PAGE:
After the pipette contacts the droplet, the operator can measure the electrochemical activity at the designated position using I/V spectroscopy mode to obtain a single linear, cyclic voltammogram. In the control panel (Figure 2C), the operator can inputthe desired experiment conditions, including sample bias voltage, sweep rate/speed, cyclerepetitions, and output channels. The cyclic voltammograms (CVs) for the Ru (NH3)6]3+/2+ redox reaction arerun on the HOPG surface at various scan rates by applying a sample bias voltage ranging from -0.5 V to 0 V. In the Position area (Figure 2D), the operator can use the “Point List” function to assign the location forthe single CV curve to be obtained. The “Point Grid” functionallows the operator to obtain the I/V spectroscopy repeatedly across a predetermined surface and create an image of the electrochemical activity. This function is referred to as the Approach-Retract-Scanning (ARS) mode [10]. As the pipette lands at various predefined grid positions using AFM, linear CVs are recorded upon each meniscus forming. Finally, the obtained CV will appear in the “Data View” panel (Figure 2E).

Figure 2.SECCM Mode in Park SmartScanTM software. (A) Vision & Monitoring view. (B) Current monitor panel. (C) I/V spectroscopy parameter control panel. (D)Spectroscopy positions control panel for point list or point grid function. (E) Data viewing panel.

Results and Discussion

In our SECCM experiments, a glass nanopipette with a ∼100 nm-diameter tip opening filled with 5 mM [Ru(NH3)6]Cl3is mounted on the SICM head positioned above the HOPG electrode surface. Once the meniscus forms, a linear sweep voltammetry (LSV) is used to record the localized electrochemical activity across the HOPG surface. To acquire the microscopic understanding of the [Ru (NH3)6]3+/2+ electron transfer process on HOPG, an LSV is recorded in the range 0V→-0.5V → 0V. The bulk macroscopical Ru (NH3)6]3+/2+ redox reaction CV curve determined this bias range. Figure 3 shows a typical SECCM LSV curve for the reduction of (NH3)6]3+. The smooth sigmoidal wave shape observed is characteristic of the LSV acquired in SECCM format [11]. This sigmoidal plot corresponds to a quasi-steady-state voltammogram, and the steady-state limit current is about -5.3 pA with a sample voltage of-0.5 V. The small current magnitude detected demonstrates the power of Park Systems’ low-noise current detector. The redox reaction is reversible. When the potential sweeps from 0V to – 0.5 V, the [Ru(NH3)6]3+reduction occurs, and when the potential sweeps back to 0 V from -0.5 V, oxidation happens.

Figure 3.Single SECCM LSV acquired with a glass nanopipette filled with 5 mM [Ru(NH3)6]Cl3. The LSV is recorded at a sweep rate of 10 mV/swith an initial potential at 0 V.

Figure 4. Four overlaid SECCM LSVs in 5mM [Ru(NH3)6]3+ and 50 mM KClat a sweep rate of 200 mV/s

The SECCM LSV is highly reproducible and robust. Figure 4 shows a set of 4 typical LSV curves obtained on HOPG at an increased scan rate of 200 mV/s.There is little variation between the consecutive CVs. The limit current value (-4.6 pA) is broadly similar to the one showed in Figure 3, which indicates a scan rate independence forthe nanoelectrode CV response. However, since the system cannot be considered as a true steady-state, this results in the slightly widening curve at the left bottom of Figure 4. This is due to the increased charging current with an increased scan rate.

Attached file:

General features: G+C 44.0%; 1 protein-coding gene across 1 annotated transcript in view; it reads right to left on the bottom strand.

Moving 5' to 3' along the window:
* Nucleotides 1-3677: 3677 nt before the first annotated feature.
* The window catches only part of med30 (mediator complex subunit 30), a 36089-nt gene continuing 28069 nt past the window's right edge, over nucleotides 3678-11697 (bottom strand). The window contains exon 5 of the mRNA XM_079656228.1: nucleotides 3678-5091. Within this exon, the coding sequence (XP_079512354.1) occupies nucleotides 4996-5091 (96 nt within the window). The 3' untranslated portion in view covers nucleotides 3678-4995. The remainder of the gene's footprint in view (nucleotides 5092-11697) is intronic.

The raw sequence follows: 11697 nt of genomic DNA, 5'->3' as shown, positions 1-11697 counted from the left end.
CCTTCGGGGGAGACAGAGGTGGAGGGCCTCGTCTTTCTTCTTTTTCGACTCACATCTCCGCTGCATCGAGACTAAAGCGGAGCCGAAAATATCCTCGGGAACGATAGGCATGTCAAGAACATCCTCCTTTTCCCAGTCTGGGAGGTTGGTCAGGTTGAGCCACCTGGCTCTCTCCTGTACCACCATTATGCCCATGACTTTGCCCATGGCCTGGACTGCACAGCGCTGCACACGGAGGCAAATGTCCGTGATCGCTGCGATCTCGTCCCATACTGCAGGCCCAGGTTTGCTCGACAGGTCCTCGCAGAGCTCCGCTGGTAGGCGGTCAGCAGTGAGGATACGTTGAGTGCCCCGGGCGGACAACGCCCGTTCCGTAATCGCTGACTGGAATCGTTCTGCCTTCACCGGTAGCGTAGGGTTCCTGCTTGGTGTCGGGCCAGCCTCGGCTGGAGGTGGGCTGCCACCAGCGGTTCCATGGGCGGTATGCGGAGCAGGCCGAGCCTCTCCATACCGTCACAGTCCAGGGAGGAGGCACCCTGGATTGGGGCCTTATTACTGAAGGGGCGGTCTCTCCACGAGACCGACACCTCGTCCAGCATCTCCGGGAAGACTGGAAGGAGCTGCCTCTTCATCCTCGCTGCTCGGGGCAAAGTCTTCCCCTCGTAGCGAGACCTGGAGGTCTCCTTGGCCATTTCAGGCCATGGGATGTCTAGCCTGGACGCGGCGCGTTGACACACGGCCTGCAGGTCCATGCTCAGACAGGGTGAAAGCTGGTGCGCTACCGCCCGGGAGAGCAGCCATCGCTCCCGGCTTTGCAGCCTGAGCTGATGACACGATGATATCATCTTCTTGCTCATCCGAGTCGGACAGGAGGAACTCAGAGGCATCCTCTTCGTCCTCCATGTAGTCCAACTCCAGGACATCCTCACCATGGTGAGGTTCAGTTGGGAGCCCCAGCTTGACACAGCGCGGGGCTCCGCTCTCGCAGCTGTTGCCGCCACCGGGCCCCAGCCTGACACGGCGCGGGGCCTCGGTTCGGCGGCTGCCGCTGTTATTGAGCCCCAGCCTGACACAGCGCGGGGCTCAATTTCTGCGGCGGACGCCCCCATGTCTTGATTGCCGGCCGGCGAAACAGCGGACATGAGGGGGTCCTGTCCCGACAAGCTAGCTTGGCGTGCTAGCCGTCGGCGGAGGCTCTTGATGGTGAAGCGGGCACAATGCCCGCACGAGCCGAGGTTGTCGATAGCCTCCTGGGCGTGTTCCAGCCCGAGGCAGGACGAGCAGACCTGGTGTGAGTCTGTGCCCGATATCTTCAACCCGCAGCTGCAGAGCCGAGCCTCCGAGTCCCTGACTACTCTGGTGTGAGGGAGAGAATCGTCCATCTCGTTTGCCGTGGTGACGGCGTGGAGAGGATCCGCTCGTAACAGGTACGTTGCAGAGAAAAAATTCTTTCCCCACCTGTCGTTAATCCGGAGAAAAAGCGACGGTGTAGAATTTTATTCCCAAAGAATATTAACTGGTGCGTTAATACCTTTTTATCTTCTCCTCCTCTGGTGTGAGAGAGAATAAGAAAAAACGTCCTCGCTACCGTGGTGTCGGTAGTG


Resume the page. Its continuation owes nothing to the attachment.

To investigate the position-dependent electrochemical behavior, voltammetry measurements are recorded at an array of points using ARS mode. Briefly, after acquiring the first LSV, the Z scanner vertically retractsthe nanopipette by several micrometers above the first approached position on the surface. Then the XY scanner moves horizontally to a predetermined distance. The Z scanner lowers againuntil electrical contact is made with the surface. A second LSV curve is obtained, and the process repeats multiple times across the preset scanning area. As a proof-of-concept, 10 LSVs were collected at 10 adjacent positions to create an image of the electrochemical activity and were illustrated through the electrochemical current map. Figure 5A shows a SECCM current map obtained by plotting the current measured at fixed potential of −0.5 V vs. Ag/AgCl. The color contrast in this image corresponds to the current variation within ~1pA range for the generated 10 LSV over the scan area.Figure 5B and 5C show the individual full CV curve at position 1 and position 2. The similarity in the EC response can be attributed to the fact the nanopipette has landed on a basal surface instead of a step edge [2].More systematic studies are planned to correlate the surface structures with electrochemical activity.

Figure 5.(A)Electrochemical current maps at -0.5 V vs Ag/AgCl on HOPG surface. Image is generated from a series of LSVs taken with the same nanopipette filled with 5mM [Ru(NH3)6]3+ and 50 mM KCl. The scan rate is 10 mV/s with the bias voltage starting from 0 and swept to -0.5 V vs Ag/AgCl.(B)& (C) Individual LSVs taken at position 1 and 2.

Conclusions

This application note examines the simplicity of the first commercial SECCM in assessing the nanoscale electroactivity mapping using the Park NX12 system and advanced SmartScanTM software. An electrochemically reversible [Ru(NH3)6]3+/2+ redox process at the HOPG surface is detected with high reproducibility and robustness, with a current limit as minuteas a few pA.Position dependence electrochemical current mapping is demonstrated using ARSmode. The results suggest that SECCM is the latest advancement in nanoscale electroanalysis, which has the potential to support advanced studies in energy storage.

References

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[3] Gao, R., Edwards, M. A., Qiu, Y., Barman, K., & White, H. S. (2020). Gao, R., Edwards, M. A., Qiu, Y., Barman, K., & White, H. S. (2020).Journal of the American Chemical Society, 142(19), 8890-8896.

[4] McKelvey, Kim, et al. "Nanopipettes as a tool for single nanoparticle electrochemistry." Current Opinion in Electrochemistry 6.1 (2017): 4-9

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[7] Shi, W., Goo, D., Jung, G., Pascual, G., Kim, B., & Lee, K. Simultaneous Topographical and Electrochemical Mapping using Scanning Ion Conductance Microscopy–Scanning Electrochemical Microscopy (SICM-SECM).

[8] Novoselov, K. S.; Geim, A. K.; Morozov, S. V.; Jiang, D.;Zhang, Y.; Dubonos, S. V.; Grigorieva, I. V.; Firsov, A. A. Science 2004, 306, 666−669.

[9] Bentley, Cameron L., David Perry, and Patrick R. Unwin. Analytical chemistry 90.12 (2018): 7700-7707.

[10]Ushiki, Tatsuo, et al. Micron 43.12 (2012): 1390-1398. [11] Snowden, M. E.,A. G. Güell,S. C. S. Lai,K. McKelvey,N. Ebejer,M. A. O'Connell,A. W. Colburn,P. R. Unwin, Anal. Chem., 2012, 84, 2483-2491.